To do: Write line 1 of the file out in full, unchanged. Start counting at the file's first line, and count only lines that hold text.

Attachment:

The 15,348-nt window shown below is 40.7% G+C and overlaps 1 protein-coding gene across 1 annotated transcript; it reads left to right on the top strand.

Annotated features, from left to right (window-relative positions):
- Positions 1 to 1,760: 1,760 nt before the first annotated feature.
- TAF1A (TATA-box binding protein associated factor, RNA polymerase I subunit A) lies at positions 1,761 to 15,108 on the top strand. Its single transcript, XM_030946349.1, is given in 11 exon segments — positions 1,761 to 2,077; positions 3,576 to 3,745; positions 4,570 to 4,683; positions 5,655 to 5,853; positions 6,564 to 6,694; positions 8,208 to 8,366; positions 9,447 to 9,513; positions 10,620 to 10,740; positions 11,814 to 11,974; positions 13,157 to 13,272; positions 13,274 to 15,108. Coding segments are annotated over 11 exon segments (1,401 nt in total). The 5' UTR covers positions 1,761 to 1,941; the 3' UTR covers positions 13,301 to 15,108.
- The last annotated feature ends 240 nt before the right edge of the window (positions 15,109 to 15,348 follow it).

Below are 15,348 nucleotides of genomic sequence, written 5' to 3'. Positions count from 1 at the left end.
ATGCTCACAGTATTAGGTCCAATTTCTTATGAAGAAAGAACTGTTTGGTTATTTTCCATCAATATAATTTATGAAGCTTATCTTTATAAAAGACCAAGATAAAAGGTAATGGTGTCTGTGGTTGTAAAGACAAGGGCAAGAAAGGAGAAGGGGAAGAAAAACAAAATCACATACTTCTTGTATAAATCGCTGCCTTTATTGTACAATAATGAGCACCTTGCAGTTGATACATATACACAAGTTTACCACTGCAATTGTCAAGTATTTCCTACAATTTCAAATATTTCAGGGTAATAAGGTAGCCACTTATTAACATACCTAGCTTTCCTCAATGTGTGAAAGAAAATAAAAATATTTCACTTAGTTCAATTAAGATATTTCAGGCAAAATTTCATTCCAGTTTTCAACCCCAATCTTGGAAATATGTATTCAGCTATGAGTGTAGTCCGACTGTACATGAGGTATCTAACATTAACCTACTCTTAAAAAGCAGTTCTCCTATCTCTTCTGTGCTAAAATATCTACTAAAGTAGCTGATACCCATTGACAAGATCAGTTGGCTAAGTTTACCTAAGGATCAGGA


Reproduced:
The 15,348-nt window shown below is 40.7% G+C and overlaps 1 protein-coding gene across 1 annotated transcript; it reads left to right on the top strand.